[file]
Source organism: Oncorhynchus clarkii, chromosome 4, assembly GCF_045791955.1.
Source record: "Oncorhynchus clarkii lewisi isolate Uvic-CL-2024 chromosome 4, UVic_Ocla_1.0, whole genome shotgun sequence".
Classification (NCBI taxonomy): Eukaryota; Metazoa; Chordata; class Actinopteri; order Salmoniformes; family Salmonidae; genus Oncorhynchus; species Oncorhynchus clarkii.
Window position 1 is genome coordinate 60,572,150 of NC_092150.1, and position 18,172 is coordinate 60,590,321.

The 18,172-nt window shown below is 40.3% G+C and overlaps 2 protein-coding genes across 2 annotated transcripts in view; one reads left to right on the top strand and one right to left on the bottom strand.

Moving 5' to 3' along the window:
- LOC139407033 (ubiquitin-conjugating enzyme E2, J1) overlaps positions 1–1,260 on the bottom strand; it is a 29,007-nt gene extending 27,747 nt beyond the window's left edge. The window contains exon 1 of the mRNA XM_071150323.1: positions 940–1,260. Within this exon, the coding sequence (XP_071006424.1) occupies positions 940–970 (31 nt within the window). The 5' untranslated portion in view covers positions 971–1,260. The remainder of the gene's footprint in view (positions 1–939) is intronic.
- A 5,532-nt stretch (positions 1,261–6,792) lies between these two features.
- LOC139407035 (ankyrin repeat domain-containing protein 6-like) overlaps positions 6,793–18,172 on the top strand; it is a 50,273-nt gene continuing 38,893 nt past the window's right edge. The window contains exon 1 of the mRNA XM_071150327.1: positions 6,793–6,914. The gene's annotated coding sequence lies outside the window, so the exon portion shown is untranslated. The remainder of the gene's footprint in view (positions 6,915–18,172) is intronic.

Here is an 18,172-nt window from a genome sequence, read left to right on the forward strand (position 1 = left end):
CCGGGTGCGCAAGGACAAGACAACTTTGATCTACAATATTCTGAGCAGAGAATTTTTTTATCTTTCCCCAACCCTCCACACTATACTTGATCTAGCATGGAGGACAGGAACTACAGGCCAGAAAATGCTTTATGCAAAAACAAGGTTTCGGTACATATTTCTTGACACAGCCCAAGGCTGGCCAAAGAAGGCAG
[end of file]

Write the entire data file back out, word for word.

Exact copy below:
Source organism: Oncorhynchus clarkii, chromosome 4, assembly GCF_045791955.1.
Source record: "Oncorhynchus clarkii lewisi isolate Uvic-CL-2024 chromosome 4, UVic_Ocla_1.0, whole genome shotgun sequence".
Classification (NCBI taxonomy): Eukaryota; Metazoa; Chordata; class Actinopteri; order Salmoniformes; family Salmonidae; genus Oncorhynchus; species Oncorhynchus clarkii.
Window position 1 is genome coordinate 60,572,150 of NC_092150.1, and position 18,172 is coordinate 60,590,321.

The 18,172-nt window shown below is 40.3% G+C and overlaps 2 protein-coding genes across 2 annotated transcripts in view; one reads left to right on the top strand and one right to left on the bottom strand.

Moving 5' to 3' along the window:
- LOC139407033 (ubiquitin-conjugating enzyme E2, J1) overlaps positions 1–1,260 on the bottom strand; it is a 29,007-nt gene extending 27,747 nt beyond the window's left edge. The window contains exon 1 of the mRNA XM_071150323.1: positions 940–1,260. Within this exon, the coding sequence (XP_071006424.1) occupies positions 940–970 (31 nt within the window). The 5' untranslated portion in view covers positions 971–1,260. The remainder of the gene's footprint in view (positions 1–939) is intronic.
- A 5,532-nt stretch (positions 1,261–6,792) lies between these two features.
- LOC139407035 (ankyrin repeat domain-containing protein 6-like) overlaps positions 6,793–18,172 on the top strand; it is a 50,273-nt gene continuing 38,893 nt past the window's right edge. The window contains exon 1 of the mRNA XM_071150327.1: positions 6,793–6,914. The gene's annotated coding sequence lies outside the window, so the exon portion shown is untranslated. The remainder of the gene's footprint in view (positions 6,915–18,172) is intronic.

Here is an 18,172-nt window from a genome sequence, read left to right on the forward strand (position 1 = left end):
CCGGGTGCGCAAGGACAAGACAACTTTGATCTACAATATTCTGAGCAGAGAATTTTTTTATCTTTCCCCAACCCTCCACACTATACTTGATCTAGCATGGAGGACAGGAACTACAGGCCAGAAAATGCTTTATGCAAAAACAAGGTTTCGGTACATATTTCTTGACACAGCCCAAGGCTGGCCAAAGAAGGCAG